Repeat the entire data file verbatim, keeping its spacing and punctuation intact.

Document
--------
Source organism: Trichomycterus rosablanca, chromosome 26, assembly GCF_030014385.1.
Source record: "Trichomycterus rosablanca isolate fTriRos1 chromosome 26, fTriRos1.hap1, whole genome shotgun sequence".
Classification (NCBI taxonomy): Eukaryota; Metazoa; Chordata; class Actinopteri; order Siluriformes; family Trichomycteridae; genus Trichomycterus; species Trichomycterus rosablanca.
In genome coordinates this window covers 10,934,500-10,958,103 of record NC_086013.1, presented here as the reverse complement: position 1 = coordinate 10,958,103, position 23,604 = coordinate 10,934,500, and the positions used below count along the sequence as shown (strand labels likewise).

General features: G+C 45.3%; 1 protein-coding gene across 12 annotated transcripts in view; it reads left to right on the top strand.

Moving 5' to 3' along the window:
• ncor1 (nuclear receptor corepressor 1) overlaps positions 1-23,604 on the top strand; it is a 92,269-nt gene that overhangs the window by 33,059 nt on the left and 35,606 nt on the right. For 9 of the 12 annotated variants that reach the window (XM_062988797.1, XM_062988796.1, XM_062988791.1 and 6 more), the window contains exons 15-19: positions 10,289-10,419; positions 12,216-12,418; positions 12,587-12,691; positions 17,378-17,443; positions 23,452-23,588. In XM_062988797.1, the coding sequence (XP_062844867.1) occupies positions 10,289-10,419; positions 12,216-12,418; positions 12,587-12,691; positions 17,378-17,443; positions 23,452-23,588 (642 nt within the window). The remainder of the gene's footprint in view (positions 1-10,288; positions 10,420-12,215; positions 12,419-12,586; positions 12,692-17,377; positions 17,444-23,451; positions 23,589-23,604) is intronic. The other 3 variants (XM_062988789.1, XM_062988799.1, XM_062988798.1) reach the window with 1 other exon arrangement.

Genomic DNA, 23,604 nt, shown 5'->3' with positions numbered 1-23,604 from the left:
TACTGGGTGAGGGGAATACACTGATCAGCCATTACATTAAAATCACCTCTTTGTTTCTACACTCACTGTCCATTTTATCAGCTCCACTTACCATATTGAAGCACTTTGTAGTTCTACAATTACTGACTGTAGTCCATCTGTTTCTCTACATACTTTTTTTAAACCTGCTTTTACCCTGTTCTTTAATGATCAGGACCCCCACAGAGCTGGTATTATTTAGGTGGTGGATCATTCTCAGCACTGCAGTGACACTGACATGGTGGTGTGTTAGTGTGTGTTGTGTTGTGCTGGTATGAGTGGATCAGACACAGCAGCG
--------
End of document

Source organism: Trichomycterus rosablanca, chromosome 26, assembly GCF_030014385.1.
Source record: "Trichomycterus rosablanca isolate fTriRos1 chromosome 26, fTriRos1.hap1, whole genome shotgun sequence".
Classification (NCBI taxonomy): Eukaryota; Metazoa; Chordata; class Actinopteri; order Siluriformes; family Trichomycteridae; genus Trichomycterus; species Trichomycterus rosablanca.
In genome coordinates this window covers 10,934,500-10,958,103 of record NC_086013.1, presented here as the reverse complement: position 1 = coordinate 10,958,103, position 23,604 = coordinate 10,934,500, and the positions used below count along the sequence as shown (strand labels likewise).

General features: G+C 45.3%; 1 protein-coding gene across 12 annotated transcripts in view; it reads left to right on the top strand.

Moving 5' to 3' along the window:
• ncor1 (nuclear receptor corepressor 1) overlaps positions 1-23,604 on the top strand; it is a 92,269-nt gene that overhangs the window by 33,059 nt on the left and 35,606 nt on the right. For 9 of the 12 annotated variants that reach the window (XM_062988797.1, XM_062988796.1, XM_062988791.1 and 6 more), the window contains exons 15-19: positions 10,289-10,419; positions 12,216-12,418; positions 12,587-12,691; positions 17,378-17,443; positions 23,452-23,588. In XM_062988797.1, the coding sequence (XP_062844867.1) occupies positions 10,289-10,419; positions 12,216-12,418; positions 12,587-12,691; positions 17,378-17,443; positions 23,452-23,588 (642 nt within the window). The remainder of the gene's footprint in view (positions 1-10,288; positions 10,420-12,215; positions 12,419-12,586; positions 12,692-17,377; positions 17,444-23,451; positions 23,589-23,604) is intronic. The other 3 variants (XM_062988789.1, XM_062988799.1, XM_062988798.1) reach the window with 1 other exon arrangement.

Genomic DNA, 23,604 nt, shown 5'->3' with positions numbered 1-23,604 from the left:
TACTGGGTGAGGGGAATACACTGATCAGCCATTACATTAAAATCACCTCTTTGTTTCTACACTCACTGTCCATTTTATCAGCTCCACTTACCATATTGAAGCACTTTGTAGTTCTACAATTACTGACTGTAGTCCATCTGTTTCTCTACATACTTTTTTTAAACCTGCTTTTACCCTGTTCTTTAATGATCAGGACCCCCACAGAGCTGGTATTATTTAGGTGGTGGATCATTCTCAGCACTGCAGTGACACTGACATGGTGGTGTGTTAGTGTGTGTTGTGTTGTGCTGGTATGAGTGGATCAGACACAGCAGCG